You’ve just bought a new stove, or fireplace, or something else with a capacity to burn the brown stuff. But how do you go about deciding what to burn, and how much to buy, and how much to burn, and when, where and why? Relax, we’ve got you covered. Here is everything you need to know about burning wood.
Which type of wood do I burn?
There are so many different kinds of wood out there to burn. Each gives off a different aroma and burns at different speeds. The received wisdom holds that hardwood is best, burning with greater output than softwoods with a slower, long lasting burn. This is owing to the density of hardwood relative to softwood. They both have the same calorific value per KG but hardwood is twice as dense on average, meaning twice the output for the same weight of softwood.
While this is a good rule of thumb, it isn’t necessarily true. There are many factors to consider such as the renewability of the wood source, the specific heat output, ease of burning and how many sparks its likely to produce (no one wants a singed carpet). We have written previously about specific species of wood and how well they burn here. But here is a rundown of some of the best woods to burn:
Ash, Birch, Cedar, Cherry, Hazel, Holly, Larch, Laurel, Maple, Pear, Thorn, Walnut and Yew.
Why moisture content matters more than anything
DO NOT BURN MOIST WOOD. This is the most important rule of the wood burning club, moist wood is problematic for many reasons. First and foremost is that burning moist, green or fresh wood creates an acid vapour called creosote that will build up in your chimney or flue, and over time this can either compromise the structure of your chimney or catch fire causing a deadly chimney fire.
Secondly, it is horrifically inefficient, water absorbs heat as it transitions into the gas phase, so essentially when you burn wet wood a lot of the energy of the burn is being wasted on into turning water into a vapour, which flies straight up the chimney.
For these reasons it is important you only burn seasoned or kiln dried wood. Kiln dried wood has moisture levels lower than 25%, and it is strongly recommended that you do not burn anything over 30%. Most suppliers will indicate the moisture content of the wood they are selling, but if not make sure you ask, do not burn what you don’t know!
Only burn seasoned wood
If you have cut the wood yourself from a natural source it is important that you season it. This is essentially a drying process, although not quite as intense as a kiln, but it’s doubtful any amateur lumberjacks have access to an industrial kiln, so this is the best way.
When you season logs make sure they are elevated from the ground, and covered from the rain, but still exposed to the wind and the sun. This is vital. Covering them with a tarp will allow mould and fungi to grow in the damp conditions where water cannot escape. Covering your logs for short periods of time if torrential downpours are expected is fine. Just be sure to uncover them after the rain has passed.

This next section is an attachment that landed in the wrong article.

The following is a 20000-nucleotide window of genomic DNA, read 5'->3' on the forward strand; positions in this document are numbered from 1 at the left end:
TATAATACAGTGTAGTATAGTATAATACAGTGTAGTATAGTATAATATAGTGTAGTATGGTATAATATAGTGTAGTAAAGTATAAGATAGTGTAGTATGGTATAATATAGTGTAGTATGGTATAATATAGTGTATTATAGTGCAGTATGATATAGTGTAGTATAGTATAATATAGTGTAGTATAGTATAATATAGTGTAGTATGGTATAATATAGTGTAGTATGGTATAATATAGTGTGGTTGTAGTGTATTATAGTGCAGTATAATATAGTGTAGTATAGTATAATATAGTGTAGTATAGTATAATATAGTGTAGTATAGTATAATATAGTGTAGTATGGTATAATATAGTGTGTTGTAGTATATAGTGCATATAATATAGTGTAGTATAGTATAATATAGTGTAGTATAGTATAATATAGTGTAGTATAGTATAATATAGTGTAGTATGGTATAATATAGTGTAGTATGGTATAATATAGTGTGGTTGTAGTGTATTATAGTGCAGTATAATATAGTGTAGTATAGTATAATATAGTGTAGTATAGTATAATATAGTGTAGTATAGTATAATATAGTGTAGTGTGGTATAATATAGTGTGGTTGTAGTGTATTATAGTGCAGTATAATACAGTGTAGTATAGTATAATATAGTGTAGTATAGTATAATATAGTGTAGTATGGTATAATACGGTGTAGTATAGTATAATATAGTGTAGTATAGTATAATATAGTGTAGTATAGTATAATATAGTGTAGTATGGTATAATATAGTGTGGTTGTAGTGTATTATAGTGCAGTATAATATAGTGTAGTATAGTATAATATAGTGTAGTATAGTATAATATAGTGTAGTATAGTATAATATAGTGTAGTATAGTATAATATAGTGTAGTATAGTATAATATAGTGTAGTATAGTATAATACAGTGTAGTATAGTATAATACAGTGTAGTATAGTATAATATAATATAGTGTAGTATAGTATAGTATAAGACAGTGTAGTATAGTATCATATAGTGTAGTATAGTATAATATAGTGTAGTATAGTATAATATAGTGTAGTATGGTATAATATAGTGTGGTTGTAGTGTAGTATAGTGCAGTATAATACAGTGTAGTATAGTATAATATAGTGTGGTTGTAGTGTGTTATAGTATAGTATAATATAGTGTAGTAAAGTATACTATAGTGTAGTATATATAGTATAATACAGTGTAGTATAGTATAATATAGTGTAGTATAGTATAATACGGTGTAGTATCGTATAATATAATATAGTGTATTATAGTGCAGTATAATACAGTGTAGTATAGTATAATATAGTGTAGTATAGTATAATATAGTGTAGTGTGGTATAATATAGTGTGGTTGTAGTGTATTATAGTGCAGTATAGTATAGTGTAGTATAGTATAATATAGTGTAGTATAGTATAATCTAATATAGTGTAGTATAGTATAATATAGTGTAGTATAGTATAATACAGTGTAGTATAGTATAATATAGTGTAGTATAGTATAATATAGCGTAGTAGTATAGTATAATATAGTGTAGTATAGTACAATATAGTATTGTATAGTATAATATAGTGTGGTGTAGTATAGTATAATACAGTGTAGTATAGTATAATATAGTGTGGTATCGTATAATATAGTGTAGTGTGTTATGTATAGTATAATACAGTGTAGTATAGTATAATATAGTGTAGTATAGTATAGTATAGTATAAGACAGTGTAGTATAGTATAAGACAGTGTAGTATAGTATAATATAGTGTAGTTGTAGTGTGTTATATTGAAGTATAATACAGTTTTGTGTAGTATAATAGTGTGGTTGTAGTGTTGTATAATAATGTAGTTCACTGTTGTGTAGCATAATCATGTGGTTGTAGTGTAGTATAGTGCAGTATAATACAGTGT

We understand that it must be tempting to burn any old wood that you find lying about the forest. But it really is important you only burn what you know, either because you purchased it from a reputable vendor, or because you chopped it and seasoned it yourself. This can be the difference between a having a chimney fire or not. Be sensible.
Moisture content is variable, and is a good reason not to buy wood in bulk by weight. Wet wood obviously weighs more than dry wood, and how much more will depend on the species. There is a lot of data available on how much this varies from species to species. (See here for a comprehensive rundown). Typically, wood is sold in bulk in units known as ‘cords’. This is a specific unit of volume and typically weighs around 4000lbs, or 1814 Kg. But 4000lbs of wet wood will be a lot less than 4000lbs of dry wood, so if you buy in bulk make sure you buy according to defined units of volume instead of weight.
Click here to view our range of kiln dried hardwood.
How do I store my wood?
Wood storage is always something of a conundrum. The best solution seems to be: buy your wood in bulk and store the majority of it outside. As mentioned above do not keep in a watertight environment, even kiln dried wood has some moisture in it and this has to be allowed to breathe, or else fungus and mould may spoil it completely. There are many stylish dedicated outdoor log stores out there that serve this function, and look good doing it.
Once you have stored the majority of your logs outdoors, its useful to have to have some to hand indoors for quick burning. Many stoves have inbuilt logstores, but if not there are also many stylish indoor fireside log stores that you can purchase to keep them tidy and to hand.
What else can I burn?
Steady on you pyromaniac. As we’ve mentioned before, burning anything other than seasoned, dried wood could spell disaster for your chimney and your stove. But there are alternatives to wood, Hotties heat logs are the world’s first eco logs, made of wood waste these are 100% renewable and will not spit or spark or damage your chimney. These bad boys have moisture contents as low as 5%. This is as low as charcoal, meaning you will have long lasting, reliable warmth every time. These are a fantastic and affordable alternative, maybe even better, than burning the real thing.
Just remember: Safety first!